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Annibale Carracci (Bologna 1560-Rome 1609)

A self-portrait on an easel c. 1603-05

Pen and ink | 24.5 x 18.0 cm (sheet of paper) | RCIN 901984

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  • Here Annibale Carracci (see RCIN 902254) is experimenting with differing levels of illusion in a self-portrait. The lower composition shows a canvas bearing a self-portrait, set up on an easel in an interior; to the left is what may be a mirror on the far wall of the room, reflecting the image of the artist (and thus the viewer) back at himself. One of a group of dogs looks up towards the canvas, implying that the image is so lifelike that the animal believes it to be his master, and a cat at the lower edge of the composition would, in the finished painting, appear to be seated ‘on’ the frame.

    The upper composition studies in more detail the portrait to be depicted on the fictive canvas, with the sitter half-length and turned to the left, a cloak over his shoulder. At upper left is presumably a circular mirror, again reflecting the artist/viewer. The man sketched to the right of the sheet may simply be an unconnected doodle, though it has been claimed that he represents Michelangelo, whose Sistine ceiling was the inspiration for Annibale’s greatest work, the ceiling of the Galleria in Palazzo Farnese, Rome.

    The drawing is a study for a small painting known in two versions, in St Petersburg (Hermitage) and Florence (Galleria degli Uffizi), whose precedence is disputed. The composition of those paintings is significantly less sophisticated than the drawing in its manipulations of levels of reality. In the paintings the artist is shown in isolation on the fictive canvas, bust-length and looking out at the viewer. In an otherwise featureless dark room, the mirror is replaced by an open window before which stands an ill-defined manikin; a dog and cat behind the legs of the easel simply look out of the picture at the viewer.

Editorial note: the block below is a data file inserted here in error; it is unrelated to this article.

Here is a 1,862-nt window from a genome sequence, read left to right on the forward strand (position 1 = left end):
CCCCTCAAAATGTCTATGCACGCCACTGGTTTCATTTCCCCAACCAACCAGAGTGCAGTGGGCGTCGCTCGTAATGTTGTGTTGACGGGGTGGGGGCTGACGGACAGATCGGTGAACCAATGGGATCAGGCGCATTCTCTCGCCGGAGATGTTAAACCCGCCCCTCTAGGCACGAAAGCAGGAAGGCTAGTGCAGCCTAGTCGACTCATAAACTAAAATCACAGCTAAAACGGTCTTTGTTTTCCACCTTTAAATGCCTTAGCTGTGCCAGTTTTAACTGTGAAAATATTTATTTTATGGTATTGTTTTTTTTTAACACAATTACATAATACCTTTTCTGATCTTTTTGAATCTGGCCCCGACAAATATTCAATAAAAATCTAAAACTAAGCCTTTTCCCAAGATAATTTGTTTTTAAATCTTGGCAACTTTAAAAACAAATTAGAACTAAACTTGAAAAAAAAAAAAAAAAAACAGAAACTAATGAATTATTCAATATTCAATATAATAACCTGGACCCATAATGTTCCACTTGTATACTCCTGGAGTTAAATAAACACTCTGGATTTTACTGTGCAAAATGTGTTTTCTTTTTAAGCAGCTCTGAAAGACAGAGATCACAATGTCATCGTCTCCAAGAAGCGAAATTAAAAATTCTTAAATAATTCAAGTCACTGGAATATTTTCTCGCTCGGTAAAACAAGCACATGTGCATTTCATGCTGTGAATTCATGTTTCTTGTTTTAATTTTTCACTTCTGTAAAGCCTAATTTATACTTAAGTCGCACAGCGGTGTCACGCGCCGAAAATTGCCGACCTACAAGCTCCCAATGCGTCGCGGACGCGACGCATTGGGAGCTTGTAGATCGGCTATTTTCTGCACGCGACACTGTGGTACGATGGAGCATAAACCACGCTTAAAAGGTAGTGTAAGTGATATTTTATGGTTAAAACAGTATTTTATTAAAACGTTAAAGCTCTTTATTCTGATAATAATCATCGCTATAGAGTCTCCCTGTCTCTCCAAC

The painting was executed in the latter years of Annibale’s life, after he had completed the ceiling of the Galleria Farnese. That work had exhausted him and the lack of appreciation from his patron, Cardinal Odoardo Farnese, had left him despondent. But throughout his life Annibale had esteemed his painter’s craft above all other (especially courtly) accomplishments, and the drawing and painting perhaps reflect his fervent belief in the importance and nobility of his art over worldly and quotidian concerns.

    Text adapted from Portrait of the Artist, London, 2016

    Probably acquired by George III in 1762 as part of the collection of Cardinal Alessandro Albani; first recorded in a Royal Collection inventory of c. 1800-1820

  • Medium and techniques

    Pen and ink


    24.5 x 18.0 cm (sheet of paper)